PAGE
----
PMP Certification 146

Test # 146


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Idiom of the Day

take (someone) for a fool
to assume that someone is stupid
The salesman tried to take me for a fool when he tried to sell me the old car.

Word of the Day

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Homeopathy

VISCUM ALB

Viscum album
Mistletoe.

Key Uses:
  • Generalized tremors and uncontrollable jerking after a fright
  • Neuralgic pains, especially headaches
  • Seizures, including petit mal and epilepsy that may be accompanied by breathing problems
  • Tearing joint pains

    Origin : Native to Europe and northern Asia, and found growing as a parasite on host trees such as oak and apple.

    Background : Revered in Nordic and Druidic legend, this plant has long been used in herbal VIOLA TRICOLOR (Heartsease)172 medicine and is currently being researched as a treatment for cancer.

    Preparation : The fresh, leafy shoots and berries are harvested in fall, chopped finely, and macerated in alcohol.

    Remedy Profile : Fear and detachment from others is typical in those for whom Viscum alb. is most appropriate. They seem to dream constantly, both when awake and asleep, and may talk incoherently. They may be alternately cold and hot.
    The classic symptom picture for Viscum alb. is of seizures, tremors, or epilepsy, tearing joint and neuralgic pains, and asthma. It is prescribed for generalized tremors, uncontrollable jerking after a fright, seizures, including “absences,” petit mal, chorea, and epilepsy that begins as a glow radiating from the head to the feet. Attacks may be accompanied by breathing difficulties or asthma, and followed by persistent dizziness and by twitching of the body that causes insomnia.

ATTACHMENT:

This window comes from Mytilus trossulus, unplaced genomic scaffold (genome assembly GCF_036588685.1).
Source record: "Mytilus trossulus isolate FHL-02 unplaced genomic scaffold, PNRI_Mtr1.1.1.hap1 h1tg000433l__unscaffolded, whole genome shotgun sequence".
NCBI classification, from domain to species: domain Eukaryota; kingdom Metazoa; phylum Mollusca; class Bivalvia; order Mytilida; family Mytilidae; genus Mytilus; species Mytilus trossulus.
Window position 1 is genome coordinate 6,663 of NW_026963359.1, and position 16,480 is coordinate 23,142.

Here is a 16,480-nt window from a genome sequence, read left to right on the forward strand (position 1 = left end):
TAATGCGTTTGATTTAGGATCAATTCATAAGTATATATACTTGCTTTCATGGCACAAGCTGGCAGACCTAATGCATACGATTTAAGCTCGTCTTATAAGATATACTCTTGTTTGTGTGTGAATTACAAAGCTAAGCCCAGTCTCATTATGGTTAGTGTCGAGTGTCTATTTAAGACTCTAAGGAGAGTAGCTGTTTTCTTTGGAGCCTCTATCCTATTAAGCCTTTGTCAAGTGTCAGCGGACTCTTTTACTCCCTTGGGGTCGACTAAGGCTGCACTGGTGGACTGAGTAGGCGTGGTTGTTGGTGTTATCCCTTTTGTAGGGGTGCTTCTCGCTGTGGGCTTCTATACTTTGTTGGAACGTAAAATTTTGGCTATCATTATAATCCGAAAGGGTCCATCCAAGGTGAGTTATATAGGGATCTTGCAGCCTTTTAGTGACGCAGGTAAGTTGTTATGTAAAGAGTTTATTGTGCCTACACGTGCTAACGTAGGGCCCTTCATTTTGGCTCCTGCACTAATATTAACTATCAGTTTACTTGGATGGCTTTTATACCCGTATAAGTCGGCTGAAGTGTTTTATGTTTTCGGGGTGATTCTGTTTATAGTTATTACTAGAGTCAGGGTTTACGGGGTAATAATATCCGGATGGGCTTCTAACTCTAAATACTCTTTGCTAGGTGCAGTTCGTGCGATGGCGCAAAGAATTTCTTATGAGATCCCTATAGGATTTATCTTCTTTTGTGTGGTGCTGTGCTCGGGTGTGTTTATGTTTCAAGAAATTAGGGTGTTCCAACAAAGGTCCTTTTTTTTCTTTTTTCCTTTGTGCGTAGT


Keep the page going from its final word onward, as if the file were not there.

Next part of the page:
Neuralgic pains usually treated with Viscum alb. include headaches with a numb, tightening sensation and throbbing in the top of the head, as though the skull is being lifted off the body. Headaches are sometimes accompanied by eye pains, difficulty in opening the eyelids, and crackling noises or deafness in the ears.

    Symptoms Better : None known.

    Symptoms Worse : For winter; for cold, stormy weather; for becoming chilled when hot; for movement.

  • The plural ending -(e)s has three different pronunciations.
  • After one of the 'sibilant' sounds /s/, Izl, ll, /3A /tj/ and /d3A -es is pronounced hzl.
    buses/'bASiz/ crashes /'kraefiz/ watches/'wotjiz/
    quizzes/' kwiziz/ garages/'gaera:3iz/ br/dges/'brid3iz/
  • After any other 'unvoiced' sound (/pA /f/, /0/, /t/ or /k/), -(ejs is pronounced /s/.
    cups /kAps/ bafbs /ba:0s/ boo/cs/buks/
    coughs /kofs/ plates /pleits/
  • After all other sounds (vowels and voiced consonants except Izl, l$l and /d3/), -(e)s is pronounced Izl.
    daysldeizl knives /naivz/ hills /hilz/ dreams /dri:mz/
    boys/boiz/ clothes /klaudz/ /egs/legz/ songs/st»r]z/
    frees /tri:z/ ends/endz/
  • Exceptions:
    house/haus/ houses /hauziz/ mouth /mau8/ mouths /maudz/ Third-person singular verbs (for example watches, wants, runs) and possessives (for example George's, Mark's, Joe's) follow the same pronunciation rules.
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